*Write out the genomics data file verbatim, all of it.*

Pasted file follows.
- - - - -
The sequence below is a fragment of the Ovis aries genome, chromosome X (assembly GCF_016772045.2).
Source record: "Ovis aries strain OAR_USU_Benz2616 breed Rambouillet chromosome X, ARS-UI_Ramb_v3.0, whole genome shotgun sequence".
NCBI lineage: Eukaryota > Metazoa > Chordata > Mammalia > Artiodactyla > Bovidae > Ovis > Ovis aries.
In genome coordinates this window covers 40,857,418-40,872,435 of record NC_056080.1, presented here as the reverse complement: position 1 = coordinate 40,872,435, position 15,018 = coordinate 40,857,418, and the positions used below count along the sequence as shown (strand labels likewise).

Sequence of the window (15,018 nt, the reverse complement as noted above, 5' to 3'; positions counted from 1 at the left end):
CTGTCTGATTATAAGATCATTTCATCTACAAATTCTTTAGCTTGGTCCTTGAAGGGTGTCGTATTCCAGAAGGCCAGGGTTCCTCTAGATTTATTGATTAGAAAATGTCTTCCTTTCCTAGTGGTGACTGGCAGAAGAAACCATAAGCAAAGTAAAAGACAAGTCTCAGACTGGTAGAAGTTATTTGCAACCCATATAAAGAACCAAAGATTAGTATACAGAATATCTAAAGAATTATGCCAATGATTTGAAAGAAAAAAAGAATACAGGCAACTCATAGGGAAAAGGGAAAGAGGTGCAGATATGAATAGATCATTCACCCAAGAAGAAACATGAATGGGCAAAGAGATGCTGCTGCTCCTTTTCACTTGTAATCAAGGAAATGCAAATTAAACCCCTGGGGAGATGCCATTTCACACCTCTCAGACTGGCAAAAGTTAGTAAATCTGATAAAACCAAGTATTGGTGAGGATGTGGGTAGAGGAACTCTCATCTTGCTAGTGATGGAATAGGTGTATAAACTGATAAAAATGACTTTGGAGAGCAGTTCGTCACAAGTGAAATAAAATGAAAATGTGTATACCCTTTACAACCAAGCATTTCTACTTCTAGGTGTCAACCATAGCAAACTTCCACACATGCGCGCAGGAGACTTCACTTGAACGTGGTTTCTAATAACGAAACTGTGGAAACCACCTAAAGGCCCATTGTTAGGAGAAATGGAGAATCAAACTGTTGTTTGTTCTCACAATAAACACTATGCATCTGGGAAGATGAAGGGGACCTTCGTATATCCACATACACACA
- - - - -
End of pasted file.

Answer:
The sequence below is a fragment of the Ovis aries genome, chromosome X (assembly GCF_016772045.2).
Source record: "Ovis aries strain OAR_USU_Benz2616 breed Rambouillet chromosome X, ARS-UI_Ramb_v3.0, whole genome shotgun sequence".
NCBI lineage: Eukaryota > Metazoa > Chordata > Mammalia > Artiodactyla > Bovidae > Ovis > Ovis aries.
In genome coordinates this window covers 40,857,418-40,872,435 of record NC_056080.1, presented here as the reverse complement: position 1 = coordinate 40,872,435, position 15,018 = coordinate 40,857,418, and the positions used below count along the sequence as shown (strand labels likewise).

Sequence of the window (15,018 nt, the reverse complement as noted above, 5' to 3'; positions counted from 1 at the left end):
CTGTCTGATTATAAGATCATTTCATCTACAAATTCTTTAGCTTGGTCCTTGAAGGGTGTCGTATTCCAGAAGGCCAGGGTTCCTCTAGATTTATTGATTAGAAAATGTCTTCCTTTCCTAGTGGTGACTGGCAGAAGAAACCATAAGCAAAGTAAAAGACAAGTCTCAGACTGGTAGAAGTTATTTGCAACCCATATAAAGAACCAAAGATTAGTATACAGAATATCTAAAGAATTATGCCAATGATTTGAAAGAAAAAAAGAATACAGGCAACTCATAGGGAAAAGGGAAAGAGGTGCAGATATGAATAGATCATTCACCCAAGAAGAAACATGAATGGGCAAAGAGATGCTGCTGCTCCTTTTCACTTGTAATCAAGGAAATGCAAATTAAACCCCTGGGGAGATGCCATTTCACACCTCTCAGACTGGCAAAAGTTAGTAAATCTGATAAAACCAAGTATTGGTGAGGATGTGGGTAGAGGAACTCTCATCTTGCTAGTGATGGAATAGGTGTATAAACTGATAAAAATGACTTTGGAGAGCAGTTCGTCACAAGTGAAATAAAATGAAAATGTGTATACCCTTTACAACCAAGCATTTCTACTTCTAGGTGTCAACCATAGCAAACTTCCACACATGCGCGCAGGAGACTTCACTTGAACGTGGTTTCTAATAACGAAACTGTGGAAACCACCTAAAGGCCCATTGTTAGGAGAAATGGAGAATCAAACTGTTGTTTGTTCTCACAATAAACACTATGCATCTGGGAAGATGAAGGGGACCTTCGTATATCCACATACACACA